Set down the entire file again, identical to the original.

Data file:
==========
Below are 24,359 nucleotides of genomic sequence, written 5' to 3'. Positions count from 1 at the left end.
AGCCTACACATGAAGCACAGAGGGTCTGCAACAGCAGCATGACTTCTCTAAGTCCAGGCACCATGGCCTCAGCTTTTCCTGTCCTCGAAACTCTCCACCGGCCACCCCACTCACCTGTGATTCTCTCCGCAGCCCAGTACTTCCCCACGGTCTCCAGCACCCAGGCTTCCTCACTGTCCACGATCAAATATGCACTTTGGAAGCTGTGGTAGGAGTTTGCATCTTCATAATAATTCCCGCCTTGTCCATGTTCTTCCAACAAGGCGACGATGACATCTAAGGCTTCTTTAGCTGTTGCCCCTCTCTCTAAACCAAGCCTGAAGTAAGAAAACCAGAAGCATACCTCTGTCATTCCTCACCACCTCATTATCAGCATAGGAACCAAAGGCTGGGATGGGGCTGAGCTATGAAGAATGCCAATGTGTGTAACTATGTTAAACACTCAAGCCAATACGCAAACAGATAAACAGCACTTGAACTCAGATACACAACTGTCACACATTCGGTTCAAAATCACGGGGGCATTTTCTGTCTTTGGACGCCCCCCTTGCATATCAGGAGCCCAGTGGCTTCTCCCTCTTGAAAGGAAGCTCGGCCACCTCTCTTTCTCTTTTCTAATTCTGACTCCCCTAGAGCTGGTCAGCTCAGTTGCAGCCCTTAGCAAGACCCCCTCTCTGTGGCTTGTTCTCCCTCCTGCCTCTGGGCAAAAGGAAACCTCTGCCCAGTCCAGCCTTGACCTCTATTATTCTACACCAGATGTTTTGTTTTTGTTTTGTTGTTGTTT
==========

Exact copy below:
Below are 24,359 nucleotides of genomic sequence, written 5' to 3'. Positions count from 1 at the left end.
AGCCTACACATGAAGCACAGAGGGTCTGCAACAGCAGCATGACTTCTCTAAGTCCAGGCACCATGGCCTCAGCTTTTCCTGTCCTCGAAACTCTCCACCGGCCACCCCACTCACCTGTGATTCTCTCCGCAGCCCAGTACTTCCCCACGGTCTCCAGCACCCAGGCTTCCTCACTGTCCACGATCAAATATGCACTTTGGAAGCTGTGGTAGGAGTTTGCATCTTCATAATAATTCCCGCCTTGTCCATGTTCTTCCAACAAGGCGACGATGACATCTAAGGCTTCTTTAGCTGTTGCCCCTCTCTCTAAACCAAGCCTGAAGTAAGAAAACCAGAAGCATACCTCTGTCATTCCTCACCACCTCATTATCAGCATAGGAACCAAAGGCTGGGATGGGGCTGAGCTATGAAGAATGCCAATGTGTGTAACTATGTTAAACACTCAAGCCAATACGCAAACAGATAAACAGCACTTGAACTCAGATACACAACTGTCACACATTCGGTTCAAAATCACGGGGGCATTTTCTGTCTTTGGACGCCCCCCTTGCATATCAGGAGCCCAGTGGCTTCTCCCTCTTGAAAGGAAGCTCGGCCACCTCTCTTTCTCTTTTCTAATTCTGACTCCCCTAGAGCTGGTCAGCTCAGTTGCAGCCCTTAGCAAGACCCCCTCTCTGTGGCTTGTTCTCCCTCCTGCCTCTGGGCAAAAGGAAACCTCTGCCCAGTCCAGCCTTGACCTCTATTATTCTACACCAGATGTTTTGTTTTTGTTTTGTTGTTGTTT